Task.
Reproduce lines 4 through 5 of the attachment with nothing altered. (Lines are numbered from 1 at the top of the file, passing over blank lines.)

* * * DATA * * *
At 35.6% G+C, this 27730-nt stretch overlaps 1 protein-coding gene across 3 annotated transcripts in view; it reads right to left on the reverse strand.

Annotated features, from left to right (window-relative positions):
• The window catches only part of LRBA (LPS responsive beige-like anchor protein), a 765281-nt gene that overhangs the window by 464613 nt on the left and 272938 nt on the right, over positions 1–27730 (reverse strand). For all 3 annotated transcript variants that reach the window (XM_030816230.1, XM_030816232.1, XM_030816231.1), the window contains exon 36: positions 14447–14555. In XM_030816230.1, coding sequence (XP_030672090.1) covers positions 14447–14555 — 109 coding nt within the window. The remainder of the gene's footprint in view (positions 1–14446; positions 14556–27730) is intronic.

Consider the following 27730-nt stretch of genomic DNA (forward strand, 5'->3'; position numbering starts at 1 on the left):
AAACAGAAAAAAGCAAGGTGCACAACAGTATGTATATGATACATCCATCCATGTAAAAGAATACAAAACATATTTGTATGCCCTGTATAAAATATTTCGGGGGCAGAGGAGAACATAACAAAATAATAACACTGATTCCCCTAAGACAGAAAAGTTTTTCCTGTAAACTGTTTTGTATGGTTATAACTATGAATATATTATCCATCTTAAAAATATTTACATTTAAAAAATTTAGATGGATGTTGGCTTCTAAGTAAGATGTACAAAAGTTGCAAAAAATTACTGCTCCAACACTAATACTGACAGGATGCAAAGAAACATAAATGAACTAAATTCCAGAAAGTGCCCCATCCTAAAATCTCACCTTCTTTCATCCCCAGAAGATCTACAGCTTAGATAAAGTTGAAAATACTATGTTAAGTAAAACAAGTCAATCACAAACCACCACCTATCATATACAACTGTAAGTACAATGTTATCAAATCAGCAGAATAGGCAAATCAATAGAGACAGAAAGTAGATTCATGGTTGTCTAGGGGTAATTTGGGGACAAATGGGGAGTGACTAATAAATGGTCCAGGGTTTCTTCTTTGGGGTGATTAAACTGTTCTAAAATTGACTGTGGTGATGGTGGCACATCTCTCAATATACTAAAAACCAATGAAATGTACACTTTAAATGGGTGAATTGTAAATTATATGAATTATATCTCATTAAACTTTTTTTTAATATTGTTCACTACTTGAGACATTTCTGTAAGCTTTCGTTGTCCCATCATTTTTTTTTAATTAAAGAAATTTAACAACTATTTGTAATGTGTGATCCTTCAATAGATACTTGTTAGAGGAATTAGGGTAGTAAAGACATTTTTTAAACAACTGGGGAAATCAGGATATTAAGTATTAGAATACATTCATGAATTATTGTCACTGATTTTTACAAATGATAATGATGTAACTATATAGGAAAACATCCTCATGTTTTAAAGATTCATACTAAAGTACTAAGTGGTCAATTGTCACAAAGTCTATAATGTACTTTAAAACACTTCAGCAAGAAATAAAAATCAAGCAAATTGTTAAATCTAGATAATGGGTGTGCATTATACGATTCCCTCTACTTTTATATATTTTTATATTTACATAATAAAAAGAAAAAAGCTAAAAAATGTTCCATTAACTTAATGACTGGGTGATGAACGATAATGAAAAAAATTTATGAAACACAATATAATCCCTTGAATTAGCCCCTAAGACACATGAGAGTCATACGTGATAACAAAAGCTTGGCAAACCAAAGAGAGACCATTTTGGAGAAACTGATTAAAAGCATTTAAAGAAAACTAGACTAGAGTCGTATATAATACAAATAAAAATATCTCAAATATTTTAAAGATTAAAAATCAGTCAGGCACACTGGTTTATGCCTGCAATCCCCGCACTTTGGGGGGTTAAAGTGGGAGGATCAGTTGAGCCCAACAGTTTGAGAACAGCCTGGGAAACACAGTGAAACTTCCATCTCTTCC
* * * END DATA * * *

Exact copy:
Consider the following 27730-nt stretch of genomic DNA (forward strand, 5'->3'; position numbering starts at 1 on the left):
AAACAGAAAAAAGCAAGGTGCACAACAGTATGTATATGATACATCCATCCATGTAAAAGAATACAAAACATATTTGTATGCCCTGTATAAAATATTTCGGGGGCAGAGGAGAACATAACAAAATAATAACACTGATTCCCCTAAGACAGAAAAGTTTTTCCTGTAAACTGTTTTGTATGGTTATAACTATGAATATATTATCCATCTTAAAAATATTTACATTTAAAAAATTTAGATGGATGTTGGCTTCTAAGTAAGATGTACAAAAGTTGCAAAAAATTACTGCTCCAACACTAATACTGACAGGATGCAAAGAAACATAAATGAACTAAATTCCAGAAAGTGCCCCATCCTAAAATCTCACCTTCTTTCATCCCCAGAAGATCTACAGCTTAGATAAAGTTGAAAATACTATGTTAAGTAAAACAAGTCAATCACAAACCACCACCTATCATATACAACTGTAAGTACAATGTTATCAAATCAGCAGAATAGGCAAATCAATAGAGACAGAAAGTAGATTCATGGTTGTCTAGGGGTAATTTGGGGACAAATGGGGAGTGACTAATAAATGGTCCAGGGTTTCTTCTTTGGGGTGATTAAACTGTTCTAAAATTGACTGTGGTGATGGTGGCACATCTCTCAATATACTAAAAACCAATGAAATGTACACTTTAAATGGGTGAATTGTAAATTATATGAATTATATCTCATTAAACTTTTTTTTAATATTGTTCACTACTTGAGACATTTCTGTAAGCTTTCGTTGTCCCATCATTTTTTTTTAATTAAAGAAATTTAACAACTATTTGTAATGTGTGATCCTTCAATAGATACTTGTTAGAGGAATTAGGGTAGTAAAGACATTTTTTAAACAACTGGGGAAATCAGGATATTAAGTATTAGAATACATTCATGAATTATTGTCACTGATTTTTACAAATGATAATGATGTAACTATATAGGAAAACATCCTCATGTTTTAAAGATTCATACTAAAGTACTAAGTGGTCAATTGTCACAAAGTCTATAATGTACTTTAAAACACTTCAGCAAGAAATAAAAATCAAGCAAATTGTTAAATCTAGATAATGGGTGTGCATTATACGATTCCCTCTACTTTTATATATTTTTATATTTACATAATAAAAAGAAAAAAGCTAAAAAATGTTCCATTAACTTAATGACTGGGTGATGAACGATAATGAAAAAAATTTATGAAACACAATATAATCCCTTGAATTAGCCCCTAAGACACATGAGAGTCATACGTGATAACAAAAGCTTGGCAAACCAAAGAGAGACCATTTTGGAGAAACTGATTAAAAGCATTTAAAGAAAACTAGACTAGAGTCGTATATAATACAAATAAAAATATCTCAAATATTTTAAAGATTAAAAATCAGTCAGGCACACTGGTTTATGCCTGCAATCCCCGCACTTTGGGGGGTTAAAGTGGGAGGATCAGTTGAGCCCAACAGTTTGAGAACAGCCTGGGAAACACAGTGAAACTTCCATCTCTTCC